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Lecture 4

ENGL 2P80 Lecture Notes - Lecture 4: Nick Bottom, Main Plot, Snoring


Department
English
Course Code
ENGL 2P80
Professor
Mathew Martin
Lecture
4

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ENGL2P80 A Midsummer Nights Dream and Nick Bottom
The main plot and the plot involving the artisans are loosely connected narratively
but they are connected through the fairies and Theseus’s wedding. In Act 5 the two
plots combine.
Nick and his artisans have been preparing for this play since act 1 scene 2. There are
3 plots, the main plot, the plot involving the fairies and the plot involving the fairies.
The two plots – main and nick – connected thematically tightly. Both plots explore the
idea of transformation, loss of identity and the relationship between subordinates and
rulers.
oThey are di&erent in tone however, the main is serious, nicks is farcical. This is
key in understanding the plot of the play. The farcical subplot has the ability to
diminish the seriousness of the main plot, by showing just how silly the
characters and actions of them actually is when the perspective is slightly
shifted. The subplot usually provides an ironic perspective on the characters
and action of the main plot.
oShakespeare is using the subplot as a way of reinforcing the main plot. It
functions like a safety tub, it takes the pressure o& the main plot and the play
as a whole by releasing anxiety that builds up in the play. The anxiety is
anxiety that in one way or another has to do with theater itself.
Bottom and his fellow thespians:
oThey come from a lower social class than the characters in the main plot, they
are common tradesmen. – commoners
oThese artisans are amateur actors, not professionals. They all have day jobs
and they rehearse and perform their play for a special occasion, a one-time
performance to celebrate the marriage of Theseus and Hippolyta. They are not
good actors, but they are sincere and this makes it funnier not better. The
artisans are unskilled performers. They miss their ques, they mess up their
exits and entrances and their lines are full of unintentional sexual and anal
jokes.
oShakespeare’s audience would have immediately recognized this as archaic.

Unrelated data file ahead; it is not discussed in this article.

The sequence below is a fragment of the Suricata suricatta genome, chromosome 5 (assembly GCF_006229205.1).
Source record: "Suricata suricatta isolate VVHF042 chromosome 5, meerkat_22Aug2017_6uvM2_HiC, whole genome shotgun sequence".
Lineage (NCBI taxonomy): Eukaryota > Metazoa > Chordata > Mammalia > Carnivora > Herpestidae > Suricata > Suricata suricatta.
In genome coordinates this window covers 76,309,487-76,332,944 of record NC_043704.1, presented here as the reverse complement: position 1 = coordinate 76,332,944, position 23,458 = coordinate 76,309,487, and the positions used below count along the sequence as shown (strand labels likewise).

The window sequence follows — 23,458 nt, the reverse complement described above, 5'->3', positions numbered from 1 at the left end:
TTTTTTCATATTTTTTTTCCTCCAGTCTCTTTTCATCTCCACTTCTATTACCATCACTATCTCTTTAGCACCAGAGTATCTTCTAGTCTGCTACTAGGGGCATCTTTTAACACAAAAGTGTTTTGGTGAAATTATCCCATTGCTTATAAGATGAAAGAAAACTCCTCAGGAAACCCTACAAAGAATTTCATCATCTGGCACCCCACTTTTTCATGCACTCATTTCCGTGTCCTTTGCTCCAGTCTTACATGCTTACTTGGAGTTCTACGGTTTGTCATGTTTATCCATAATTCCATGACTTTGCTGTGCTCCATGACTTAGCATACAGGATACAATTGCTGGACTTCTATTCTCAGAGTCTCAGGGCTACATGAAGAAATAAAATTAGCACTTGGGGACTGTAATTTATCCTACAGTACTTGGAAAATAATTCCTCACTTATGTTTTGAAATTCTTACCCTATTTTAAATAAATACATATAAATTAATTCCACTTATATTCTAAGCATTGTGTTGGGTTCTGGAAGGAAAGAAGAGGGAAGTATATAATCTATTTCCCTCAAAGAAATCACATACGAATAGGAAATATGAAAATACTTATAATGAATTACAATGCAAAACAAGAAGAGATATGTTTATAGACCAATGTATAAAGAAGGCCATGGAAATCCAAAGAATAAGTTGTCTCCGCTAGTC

oThe characters in the main plot, are all gentry if not nobility.
oThe play is recognizably old fashioned in its sing-song rhythm of its poetry.
oA play written in this style might have pleased audiences in the 1560’s in high
school or university, but Shakespeare’s audience would have expected much
more.
oThe 6 amateur actor’s performance problems extend beyond their acting skills
and the old fashioned nature of the play that they are performing. They can’t
negotiate the boundary between theater and reality. They express concern at
rehearsals that they might act too realistic. On the other hand, they expect
their audience to take as adequate representations of reality using theatrical
devices. They should have been worried that its highly visible old fashioned
ridiculous theatricality instead.
Why does Shakespeare mock them?
oAs the audience laughs at the amateur actors it implicitly shows how good the
actual actors are. The professional actors of Shakespeare’s company are
playing these amateur actors, and these professionals can display all their
skill, not only can they act well but they can also act badly well. Through the
bad acting, the professional actors assert their di&erence from and their
superiority to amateur actors.
oThe primary venue for this play was the public theater, as with all
Shakespeare’s plays. It may have also been performed at an aristocratic
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